Businesses that cater to entertaining people while at home are also taking off. Reynold Thomas is the owner of R. Thomas Art. Before the lockdown, he was hosting sessions for visual artists in his Port Credit studio involving networking and drawing live models. “I pivoted the structure of the sessions to an online platform,” says Reynolds. “The transition allowed the opportunity to host the sessions weekly and extend the reach to a global community of creatives as far as Australia. The evening is arranged in timed increments increasing in time as the session progresses,” says Reynolds. 

The Toronto artist also added a limited edition print collection on his website which has also gotten a positive response. He says the key for him was moving his sessions online, increasing their frequency, and then reaching international clientele. Reynold shares that his revenue has increased by 220% since the lockdown. 

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Filling one of the more obvious needs during this pandemic has proven to be profitable. Carole Royer is the owner of Ekklesia Hub providing in-home care to seniors. “I forecasted that my revenue for the year would only be about $50,000. But since February, the business has been billing in excess of $8,000 per month which will put me well over $100,000 in the first year of operation,” says Royer. 

Ekklesia Hub’s “buddy workers” help seniors living at home with all sorts of tasks, ranging from running errands, paying bills, to personal care or just hanging out with them to stave off loneliness. The business sets itself apart by going a step further, by attending doctors’ appointments with clients and taking notes to help inform family members for example.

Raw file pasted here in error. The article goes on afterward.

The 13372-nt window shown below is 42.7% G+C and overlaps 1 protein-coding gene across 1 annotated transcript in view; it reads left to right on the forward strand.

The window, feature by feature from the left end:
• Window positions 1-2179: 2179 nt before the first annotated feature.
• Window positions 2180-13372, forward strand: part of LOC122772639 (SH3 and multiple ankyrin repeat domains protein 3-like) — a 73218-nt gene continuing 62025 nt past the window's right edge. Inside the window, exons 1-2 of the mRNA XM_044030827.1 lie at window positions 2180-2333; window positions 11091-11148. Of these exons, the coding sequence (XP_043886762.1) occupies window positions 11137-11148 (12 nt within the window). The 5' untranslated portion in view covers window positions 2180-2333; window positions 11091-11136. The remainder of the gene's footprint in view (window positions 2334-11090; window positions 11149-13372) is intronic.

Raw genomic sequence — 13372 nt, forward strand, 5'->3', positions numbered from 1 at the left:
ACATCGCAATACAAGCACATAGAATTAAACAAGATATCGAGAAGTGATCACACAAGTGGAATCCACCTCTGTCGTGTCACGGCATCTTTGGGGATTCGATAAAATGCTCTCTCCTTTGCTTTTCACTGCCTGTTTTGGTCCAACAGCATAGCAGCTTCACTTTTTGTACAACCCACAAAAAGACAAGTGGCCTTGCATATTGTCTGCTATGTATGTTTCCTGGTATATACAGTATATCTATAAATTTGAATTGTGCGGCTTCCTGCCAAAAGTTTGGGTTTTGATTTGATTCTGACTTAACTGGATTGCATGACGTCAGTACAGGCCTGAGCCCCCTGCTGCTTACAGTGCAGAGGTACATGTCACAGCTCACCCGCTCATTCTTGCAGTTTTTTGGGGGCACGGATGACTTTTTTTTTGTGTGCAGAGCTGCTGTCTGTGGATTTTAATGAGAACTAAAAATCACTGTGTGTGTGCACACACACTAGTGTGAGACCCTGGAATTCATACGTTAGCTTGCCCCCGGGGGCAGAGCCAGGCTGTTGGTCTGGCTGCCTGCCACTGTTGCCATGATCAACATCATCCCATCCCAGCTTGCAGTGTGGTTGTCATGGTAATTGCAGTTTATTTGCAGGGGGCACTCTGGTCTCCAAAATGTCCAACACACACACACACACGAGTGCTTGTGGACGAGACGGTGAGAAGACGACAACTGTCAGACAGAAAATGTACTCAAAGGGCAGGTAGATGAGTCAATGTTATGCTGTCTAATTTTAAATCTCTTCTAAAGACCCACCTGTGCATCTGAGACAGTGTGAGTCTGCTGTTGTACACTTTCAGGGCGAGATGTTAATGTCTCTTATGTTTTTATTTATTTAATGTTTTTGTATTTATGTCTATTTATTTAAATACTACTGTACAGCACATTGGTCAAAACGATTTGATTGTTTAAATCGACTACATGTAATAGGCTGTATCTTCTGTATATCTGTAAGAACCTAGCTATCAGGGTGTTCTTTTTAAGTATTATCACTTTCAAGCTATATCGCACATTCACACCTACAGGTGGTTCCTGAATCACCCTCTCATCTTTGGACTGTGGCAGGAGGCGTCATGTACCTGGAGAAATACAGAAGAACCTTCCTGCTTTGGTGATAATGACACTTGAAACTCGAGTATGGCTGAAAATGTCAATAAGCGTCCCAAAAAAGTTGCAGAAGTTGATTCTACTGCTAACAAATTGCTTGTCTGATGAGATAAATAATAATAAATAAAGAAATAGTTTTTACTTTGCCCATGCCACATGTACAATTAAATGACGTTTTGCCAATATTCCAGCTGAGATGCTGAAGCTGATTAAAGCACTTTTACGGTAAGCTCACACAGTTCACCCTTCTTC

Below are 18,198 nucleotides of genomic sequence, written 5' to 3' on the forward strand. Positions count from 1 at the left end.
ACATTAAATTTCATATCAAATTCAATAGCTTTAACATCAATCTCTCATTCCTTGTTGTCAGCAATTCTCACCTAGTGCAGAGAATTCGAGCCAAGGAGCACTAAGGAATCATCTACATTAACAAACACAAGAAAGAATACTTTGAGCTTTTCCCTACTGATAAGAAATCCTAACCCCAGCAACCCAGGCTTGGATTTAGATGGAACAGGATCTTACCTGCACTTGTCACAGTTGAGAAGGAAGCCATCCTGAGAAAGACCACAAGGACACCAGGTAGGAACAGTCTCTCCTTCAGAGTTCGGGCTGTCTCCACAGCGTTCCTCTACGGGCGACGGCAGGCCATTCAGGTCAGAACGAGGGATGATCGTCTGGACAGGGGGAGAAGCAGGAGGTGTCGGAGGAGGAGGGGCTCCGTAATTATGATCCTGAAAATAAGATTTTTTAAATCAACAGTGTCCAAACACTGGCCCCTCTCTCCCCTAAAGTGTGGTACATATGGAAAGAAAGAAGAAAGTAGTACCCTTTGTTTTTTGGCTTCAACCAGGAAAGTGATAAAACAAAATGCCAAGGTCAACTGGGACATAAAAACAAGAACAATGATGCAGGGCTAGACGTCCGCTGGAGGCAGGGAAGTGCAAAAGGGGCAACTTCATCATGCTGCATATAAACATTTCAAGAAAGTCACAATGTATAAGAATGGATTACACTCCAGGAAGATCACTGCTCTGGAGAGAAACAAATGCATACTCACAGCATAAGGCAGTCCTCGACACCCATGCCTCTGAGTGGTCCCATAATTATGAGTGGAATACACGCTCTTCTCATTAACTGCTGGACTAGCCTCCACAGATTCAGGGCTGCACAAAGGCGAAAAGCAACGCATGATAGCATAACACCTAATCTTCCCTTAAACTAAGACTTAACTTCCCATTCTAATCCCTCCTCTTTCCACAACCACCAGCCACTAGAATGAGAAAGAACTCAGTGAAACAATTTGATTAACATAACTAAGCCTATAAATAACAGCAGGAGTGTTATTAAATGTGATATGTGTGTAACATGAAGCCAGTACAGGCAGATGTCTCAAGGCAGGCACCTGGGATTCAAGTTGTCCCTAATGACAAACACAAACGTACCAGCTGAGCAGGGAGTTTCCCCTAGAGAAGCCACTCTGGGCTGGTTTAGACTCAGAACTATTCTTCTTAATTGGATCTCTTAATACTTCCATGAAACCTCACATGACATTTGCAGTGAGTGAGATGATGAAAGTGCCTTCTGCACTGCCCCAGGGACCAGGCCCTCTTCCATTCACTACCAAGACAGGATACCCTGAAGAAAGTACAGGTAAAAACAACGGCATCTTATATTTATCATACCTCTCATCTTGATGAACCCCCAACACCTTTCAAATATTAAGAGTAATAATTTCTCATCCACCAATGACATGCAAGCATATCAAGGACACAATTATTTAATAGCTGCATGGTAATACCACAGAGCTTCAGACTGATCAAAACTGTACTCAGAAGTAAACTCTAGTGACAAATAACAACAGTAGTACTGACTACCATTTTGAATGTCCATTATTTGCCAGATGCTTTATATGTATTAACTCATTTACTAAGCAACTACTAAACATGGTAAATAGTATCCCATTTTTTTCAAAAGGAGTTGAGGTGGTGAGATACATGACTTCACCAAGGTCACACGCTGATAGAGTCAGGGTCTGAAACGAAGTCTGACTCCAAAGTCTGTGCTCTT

None of Royer’s clients have contracted COVID-19 but she says the lockdown has definitely contributed to a spike in demand for her services. She’s had to hire 6 additional staff members just to keep up. 

“Our clients have chosen to live independently and not in retirement residences, with so many stores and services being closed or having reduced hours, they require assistance to adjust to the major changes our society is facing,” says Royer. 

She says her advice for other entrepreneurs who want to start a business during this time is to create a business out of your need. “There are so many vulnerable people during this time who require support, a business that fills a gap in the community will almost always be successful,” says Royer. 

Mimi Simmonds from Kosa Wrap Shop says the effects of this pandemic and the lockdown have challenged her to constantly think about creating new products and come up with more efficient and creative ways to solve problems. “It’s both exciting and challenging!” she says. “Entrepreneurship is such a journey. We know it can be scary starting something new, but we encourage those with ideas to take the leap and go for it. As Michael Jordan said, “you miss 100% of the shots you don’t take.”

Camille Dundas is the co-founder and editor in chief of Canada’s leading Black Canadian online magazine, ByBlacks.com. She has won two national ethnic media press awards and a commendation from Prime Minister Justin Trudeau. Prior to that, Camille spent 10 years as a TV news reporter and producer, working on national shows for both CTV and CBC.

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Read 1240 times Last modified on Thursday, 14 May 2020 17:15
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Camille Dundas

Camille Dundas is the co-founder and editor in chief of Canada’s leading Black Canadian online magazine, ByBlacks.com. She has won two national ethnic media press awards and a commendation from Prime Minister Justin Trudeau. Prior to that, Camille spent 10 years as a TV news reporter and producer, working on national shows for both CTV and CBC.